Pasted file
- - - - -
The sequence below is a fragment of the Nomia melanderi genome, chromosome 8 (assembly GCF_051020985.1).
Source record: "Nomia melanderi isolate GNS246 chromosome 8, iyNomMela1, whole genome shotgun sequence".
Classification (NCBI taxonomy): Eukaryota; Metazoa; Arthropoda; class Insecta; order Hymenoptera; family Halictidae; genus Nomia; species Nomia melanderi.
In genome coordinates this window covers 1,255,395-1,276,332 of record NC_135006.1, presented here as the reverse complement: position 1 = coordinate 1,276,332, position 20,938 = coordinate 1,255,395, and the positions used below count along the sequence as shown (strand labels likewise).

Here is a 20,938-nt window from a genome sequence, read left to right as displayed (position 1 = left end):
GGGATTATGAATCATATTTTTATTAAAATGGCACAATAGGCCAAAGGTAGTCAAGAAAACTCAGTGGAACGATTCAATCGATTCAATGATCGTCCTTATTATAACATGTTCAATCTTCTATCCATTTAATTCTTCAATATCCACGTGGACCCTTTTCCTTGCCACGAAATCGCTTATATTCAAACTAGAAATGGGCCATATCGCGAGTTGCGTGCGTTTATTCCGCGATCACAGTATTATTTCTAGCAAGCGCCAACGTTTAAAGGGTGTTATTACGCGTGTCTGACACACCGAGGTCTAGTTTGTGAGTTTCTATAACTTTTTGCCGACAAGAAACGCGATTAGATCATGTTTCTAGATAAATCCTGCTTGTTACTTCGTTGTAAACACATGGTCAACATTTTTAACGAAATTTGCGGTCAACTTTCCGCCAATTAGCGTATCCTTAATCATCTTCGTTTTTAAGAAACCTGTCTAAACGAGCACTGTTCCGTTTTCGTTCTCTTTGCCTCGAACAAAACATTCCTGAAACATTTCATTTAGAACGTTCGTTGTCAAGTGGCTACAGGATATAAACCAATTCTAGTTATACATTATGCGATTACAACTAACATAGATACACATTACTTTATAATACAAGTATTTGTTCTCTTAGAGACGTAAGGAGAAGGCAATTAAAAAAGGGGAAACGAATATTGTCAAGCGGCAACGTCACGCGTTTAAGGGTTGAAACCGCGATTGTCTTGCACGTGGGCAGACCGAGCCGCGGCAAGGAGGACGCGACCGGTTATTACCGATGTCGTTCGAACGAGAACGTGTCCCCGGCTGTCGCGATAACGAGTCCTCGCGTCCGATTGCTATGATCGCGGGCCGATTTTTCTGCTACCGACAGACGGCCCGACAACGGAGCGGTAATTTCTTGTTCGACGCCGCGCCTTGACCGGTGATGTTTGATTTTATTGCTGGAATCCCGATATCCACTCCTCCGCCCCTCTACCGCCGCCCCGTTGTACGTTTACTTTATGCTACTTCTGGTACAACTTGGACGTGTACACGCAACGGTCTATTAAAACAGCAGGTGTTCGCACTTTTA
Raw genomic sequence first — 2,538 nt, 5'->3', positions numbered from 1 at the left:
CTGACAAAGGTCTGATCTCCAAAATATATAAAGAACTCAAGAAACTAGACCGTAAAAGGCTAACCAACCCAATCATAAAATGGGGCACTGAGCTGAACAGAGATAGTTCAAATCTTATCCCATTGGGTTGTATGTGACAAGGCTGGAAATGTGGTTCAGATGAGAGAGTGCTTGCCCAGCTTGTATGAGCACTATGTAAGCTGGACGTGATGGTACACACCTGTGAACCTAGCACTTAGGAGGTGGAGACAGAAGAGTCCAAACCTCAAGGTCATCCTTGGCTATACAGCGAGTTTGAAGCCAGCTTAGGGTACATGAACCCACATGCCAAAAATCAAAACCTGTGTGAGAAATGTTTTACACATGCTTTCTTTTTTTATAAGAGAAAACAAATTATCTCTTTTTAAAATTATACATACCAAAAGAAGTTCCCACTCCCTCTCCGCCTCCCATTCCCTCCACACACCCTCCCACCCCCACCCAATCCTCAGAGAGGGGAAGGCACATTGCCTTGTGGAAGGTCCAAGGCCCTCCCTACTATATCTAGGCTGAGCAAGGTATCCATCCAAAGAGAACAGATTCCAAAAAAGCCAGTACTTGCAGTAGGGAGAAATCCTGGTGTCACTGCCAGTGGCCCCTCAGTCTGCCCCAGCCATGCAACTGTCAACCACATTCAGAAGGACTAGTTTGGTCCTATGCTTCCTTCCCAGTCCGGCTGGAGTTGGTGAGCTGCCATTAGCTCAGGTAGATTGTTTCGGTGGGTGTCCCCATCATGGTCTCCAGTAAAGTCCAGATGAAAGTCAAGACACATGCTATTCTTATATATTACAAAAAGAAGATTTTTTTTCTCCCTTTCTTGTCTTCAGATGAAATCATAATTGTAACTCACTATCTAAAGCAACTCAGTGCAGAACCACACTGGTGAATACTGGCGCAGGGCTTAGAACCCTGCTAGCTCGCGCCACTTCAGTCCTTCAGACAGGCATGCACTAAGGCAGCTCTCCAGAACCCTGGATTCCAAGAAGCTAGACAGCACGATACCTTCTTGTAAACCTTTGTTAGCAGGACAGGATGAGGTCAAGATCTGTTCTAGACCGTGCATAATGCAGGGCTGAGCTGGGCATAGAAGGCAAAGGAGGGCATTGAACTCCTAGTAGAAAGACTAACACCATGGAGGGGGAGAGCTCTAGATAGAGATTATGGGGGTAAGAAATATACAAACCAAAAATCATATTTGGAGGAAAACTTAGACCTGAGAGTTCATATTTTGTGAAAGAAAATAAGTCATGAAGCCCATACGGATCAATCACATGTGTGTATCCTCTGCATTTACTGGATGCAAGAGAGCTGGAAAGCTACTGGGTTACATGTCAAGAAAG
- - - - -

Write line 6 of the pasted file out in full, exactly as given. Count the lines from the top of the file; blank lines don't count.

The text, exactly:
GGGATTATGAATCATATTTTTATTAAAATGGCACAATAGGCCAAAGGTAGTCAAGAAAACTCAGTGGAACGATTCAATCGATTCAATGATCGTCCTTATTATAACATGTTCAATCTTCTATCCATTTAATTCTTCAATATCCACGTGGACCCTTTTCCTTGCCACGAAATCGCTTATATTCAAACTAGAAATGGGCCATATCGCGAGTTGCGTGCGTTTATTCCGCGATCACAGTATTATTTCTAGCAAGCGCCAACGTTTAAAGGGTGTTATTACGCGTGTCTGACACACCGAGGTCTAGTTTGTGAGTTTCTATAACTTTTTGCCGACAAGAAACGCGATTAGATCATGTTTCTAGATAAATCCTGCTTGTTACTTCGTTGTAAACACATGGTCAACATTTTTAACGAAATTTGCGGTCAACTTTCCGCCAATTAGCGTATCCTTAATCATCTTCGTTTTTAAGAAACCTGTCTAAACGAGCACTGTTCCGTTTTCGTTCTCTTTGCCTCGAACAAAACATTCCTGAAACATTTCATTTAGAACGTTCGTTGTCAAGTGGCTACAGGATATAAACCAATTCTAGTTATACATTATGCGATTACAACTAACATAGATACACATTACTTTATAATACAAGTATTTGTTCTCTTAGAGACGTAAGGAGAAGGCAATTAAAAAAGGGGAAACGAATATTGTCAAGCGGCAACGTCACGCGTTTAAGGGTTGAAACCGCGATTGTCTTGCACGTGGGCAGACCGAGCCGCGGCAAGGAGGACGCGACCGGTTATTACCGATGTCGTTCGAACGAGAACGTGTCCCCGGCTGTCGCGATAACGAGTCCTCGCGTCCGATTGCTATGATCGCGGGCCGATTTTTCTGCTACCGACAGACGGCCCGACAACGGAGCGGTAATTTCTTGTTCGACGCCGCGCCTTGACCGGTGATGTTTGATTTTATTGCTGGAATCCCGATATCCACTCCTCCGCCCCTCTACCGCCGCCCCGTTGTACGTTTACTTTATGCTACTTCTGGTACAACTTGGACGTGTACACGCAACGGTCTATTAAAACAGCAGGTGTTCGCACTTTTA